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Posts Tagged ‘Black MAles’

Dr. Boyce Spotlight: Dr. Tyrone Bledsoe Works to Save the Black Male in America

April 26, 2011 Comments off

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As I mentioned last night on the Bev Smith Show, saving the black male in America is one of the most critical problems being faced by our community today.  Over the last 30 years, black males have been subject to mass incarceration (mostly due to drug felonies after the Reagan Administration opened the door for the crack cocaine epidemic), subject to massive handgun violence (as guns followed the flow of drugs), and poor educational systems (we know how bad inner city schools are in America).  As a result, many of these men are poorly equipped to become good husbands and fathers later in life, leading to the suffering of an entire community.  The majority of black homes are fatherless, and our boys are bombarded with media that tells them to emulate the behavior of self-destructive hip-hop stars, or to toss away educational opportunities in exchange for an athletic lottery ticket.  Something needs to be done.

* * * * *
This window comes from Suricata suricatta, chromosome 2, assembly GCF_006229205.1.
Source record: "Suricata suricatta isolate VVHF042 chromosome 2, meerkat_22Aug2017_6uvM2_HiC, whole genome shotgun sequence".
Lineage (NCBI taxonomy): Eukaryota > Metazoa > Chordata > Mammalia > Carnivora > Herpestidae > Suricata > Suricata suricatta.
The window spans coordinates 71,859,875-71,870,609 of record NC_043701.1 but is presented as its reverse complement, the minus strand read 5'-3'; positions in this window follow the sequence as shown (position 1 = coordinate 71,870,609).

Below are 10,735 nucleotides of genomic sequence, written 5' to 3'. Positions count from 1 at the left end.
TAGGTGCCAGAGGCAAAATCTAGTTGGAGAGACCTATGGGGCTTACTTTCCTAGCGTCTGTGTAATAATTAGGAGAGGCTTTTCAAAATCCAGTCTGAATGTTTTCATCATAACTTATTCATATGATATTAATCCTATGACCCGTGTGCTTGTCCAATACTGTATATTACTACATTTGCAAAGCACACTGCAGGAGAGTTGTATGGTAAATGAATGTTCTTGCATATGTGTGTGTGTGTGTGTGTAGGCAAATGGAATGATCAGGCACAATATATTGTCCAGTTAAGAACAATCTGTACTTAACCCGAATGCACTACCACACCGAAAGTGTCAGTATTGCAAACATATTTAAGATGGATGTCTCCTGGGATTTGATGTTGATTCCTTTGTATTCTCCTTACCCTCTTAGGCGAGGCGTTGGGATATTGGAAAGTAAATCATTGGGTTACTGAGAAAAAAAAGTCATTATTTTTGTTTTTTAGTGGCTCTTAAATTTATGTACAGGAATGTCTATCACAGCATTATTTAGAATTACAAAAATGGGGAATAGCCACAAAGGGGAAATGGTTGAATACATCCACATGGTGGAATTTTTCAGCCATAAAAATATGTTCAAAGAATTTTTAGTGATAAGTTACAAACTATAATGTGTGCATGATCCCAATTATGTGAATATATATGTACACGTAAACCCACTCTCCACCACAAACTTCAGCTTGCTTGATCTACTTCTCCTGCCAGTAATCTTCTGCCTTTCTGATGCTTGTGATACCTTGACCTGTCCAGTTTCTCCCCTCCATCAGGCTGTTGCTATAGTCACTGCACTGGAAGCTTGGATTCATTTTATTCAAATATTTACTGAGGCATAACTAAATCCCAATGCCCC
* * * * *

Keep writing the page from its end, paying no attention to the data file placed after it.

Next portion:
Dr. Tyrone Bledsoe and his organization are working to solve these problems.  Fighting for the black male is not popular in a society that is designed to destroy us.  But even if society wants to see us dead and gone, that gives us no excuse to endorse the idea of killing ourselves and each other.  It is for his outstanding work in the black community that Dr. Bledsoe is today’s Dr. Boyce Spotlight on Your Black World:

1) What is your name and what do you do?

Read more…

Wiz Khalifa on BET: Promoting Black Male Dysfunctionality?

March 30, 2011 Leave a comment

by Dr. Boyce Watkins, Syracuse University – Scholarship in Action 

 

As a fan of hip-hop, I couldn’t help but appreciate the talent of the rapper Wiz Khalifa out of Pittsburgh.  Fresh off the release of his new album, “Rolling Papers,” Wiz appears to be on the top of the hip-hop world.  The first thing I thought about when I heard Wiz Khalifa’s style is that he sounded remarkably similar to artists of my generation, namely Snoop Dogg and Too Short.

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Dr. Boyce Spotlight: Carlos Thomas – Father, Husband, Scholar, Leader

March 23, 2011 Leave a comment

by Dr. Boyce Watkins, Syracuse UniversityScholarship in Action 

Professor Carlos Thomas is one of the sharpest, most powerful black men on earth. Sitting on two PhDs (not one), Thomas has built a career that embraces the essence of the black academic warrior. Not only is he typically the sharpest man in the room, he is a living personification of the essence of what it means to be a black man in America: To love your family, teach the children around you (not just your own), and to stand a stand for what is right. It is because he has chosen to live a life full of power and purpose that Dr. Thomas is today’s Dr. Boyce Watkins Spotlight on AOL Black Voices: